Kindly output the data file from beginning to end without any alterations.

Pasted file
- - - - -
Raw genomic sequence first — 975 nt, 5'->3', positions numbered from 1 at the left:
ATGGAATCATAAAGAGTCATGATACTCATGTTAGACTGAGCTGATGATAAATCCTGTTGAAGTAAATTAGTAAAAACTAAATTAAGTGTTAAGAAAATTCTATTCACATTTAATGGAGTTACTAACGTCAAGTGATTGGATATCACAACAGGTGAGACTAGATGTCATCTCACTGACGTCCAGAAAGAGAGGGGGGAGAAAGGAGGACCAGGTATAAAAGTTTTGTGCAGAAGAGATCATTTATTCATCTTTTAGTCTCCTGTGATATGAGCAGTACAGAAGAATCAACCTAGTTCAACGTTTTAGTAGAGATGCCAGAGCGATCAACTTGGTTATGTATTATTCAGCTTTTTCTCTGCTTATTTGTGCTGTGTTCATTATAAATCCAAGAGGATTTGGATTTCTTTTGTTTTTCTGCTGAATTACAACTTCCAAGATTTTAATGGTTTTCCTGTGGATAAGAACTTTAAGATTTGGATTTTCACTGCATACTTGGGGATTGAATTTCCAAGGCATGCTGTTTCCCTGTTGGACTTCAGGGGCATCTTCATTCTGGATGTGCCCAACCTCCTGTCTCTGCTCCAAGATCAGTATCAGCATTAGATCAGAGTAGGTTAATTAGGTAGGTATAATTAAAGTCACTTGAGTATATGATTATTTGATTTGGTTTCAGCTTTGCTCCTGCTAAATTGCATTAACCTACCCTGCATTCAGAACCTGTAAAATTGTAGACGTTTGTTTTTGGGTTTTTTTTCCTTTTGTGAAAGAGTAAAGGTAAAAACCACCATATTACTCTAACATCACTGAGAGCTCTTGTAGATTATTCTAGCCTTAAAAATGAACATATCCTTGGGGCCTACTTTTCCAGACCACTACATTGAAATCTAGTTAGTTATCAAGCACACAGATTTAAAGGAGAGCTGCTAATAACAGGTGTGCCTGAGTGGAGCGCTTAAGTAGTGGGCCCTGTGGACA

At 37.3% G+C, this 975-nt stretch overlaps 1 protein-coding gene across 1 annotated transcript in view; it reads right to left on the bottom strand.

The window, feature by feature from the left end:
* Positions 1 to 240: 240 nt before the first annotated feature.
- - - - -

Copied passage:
Raw genomic sequence first — 975 nt, 5'->3', positions numbered from 1 at the left:
ATGGAATCATAAAGAGTCATGATACTCATGTTAGACTGAGCTGATGATAAATCCTGTTGAAGTAAATTAGTAAAAACTAAATTAAGTGTTAAGAAAATTCTATTCACATTTAATGGAGTTACTAACGTCAAGTGATTGGATATCACAACAGGTGAGACTAGATGTCATCTCACTGACGTCCAGAAAGAGAGGGGGGAGAAAGGAGGACCAGGTATAAAAGTTTTGTGCAGAAGAGATCATTTATTCATCTTTTAGTCTCCTGTGATATGAGCAGTACAGAAGAATCAACCTAGTTCAACGTTTTAGTAGAGATGCCAGAGCGATCAACTTGGTTATGTATTATTCAGCTTTTTCTCTGCTTATTTGTGCTGTGTTCATTATAAATCCAAGAGGATTTGGATTTCTTTTGTTTTTCTGCTGAATTACAACTTCCAAGATTTTAATGGTTTTCCTGTGGATAAGAACTTTAAGATTTGGATTTTCACTGCATACTTGGGGATTGAATTTCCAAGGCATGCTGTTTCCCTGTTGGACTTCAGGGGCATCTTCATTCTGGATGTGCCCAACCTCCTGTCTCTGCTCCAAGATCAGTATCAGCATTAGATCAGAGTAGGTTAATTAGGTAGGTATAATTAAAGTCACTTGAGTATATGATTATTTGATTTGGTTTCAGCTTTGCTCCTGCTAAATTGCATTAACCTACCCTGCATTCAGAACCTGTAAAATTGTAGACGTTTGTTTTTGGGTTTTTTTTCCTTTTGTGAAAGAGTAAAGGTAAAAACCACCATATTACTCTAACATCACTGAGAGCTCTTGTAGATTATTCTAGCCTTAAAAATGAACATATCCTTGGGGCCTACTTTTCCAGACCACTACATTGAAATCTAGTTAGTTATCAAGCACACAGATTTAAAGGAGAGCTGCTAATAACAGGTGTGCCTGAGTGGAGCGCTTAAGTAGTGGGCCCTGTGGACA

At 37.3% G+C, this 975-nt stretch overlaps 1 protein-coding gene across 1 annotated transcript in view; it reads right to left on the bottom strand.

The window, feature by feature from the left end:
* Positions 1 to 240: 240 nt before the first annotated feature.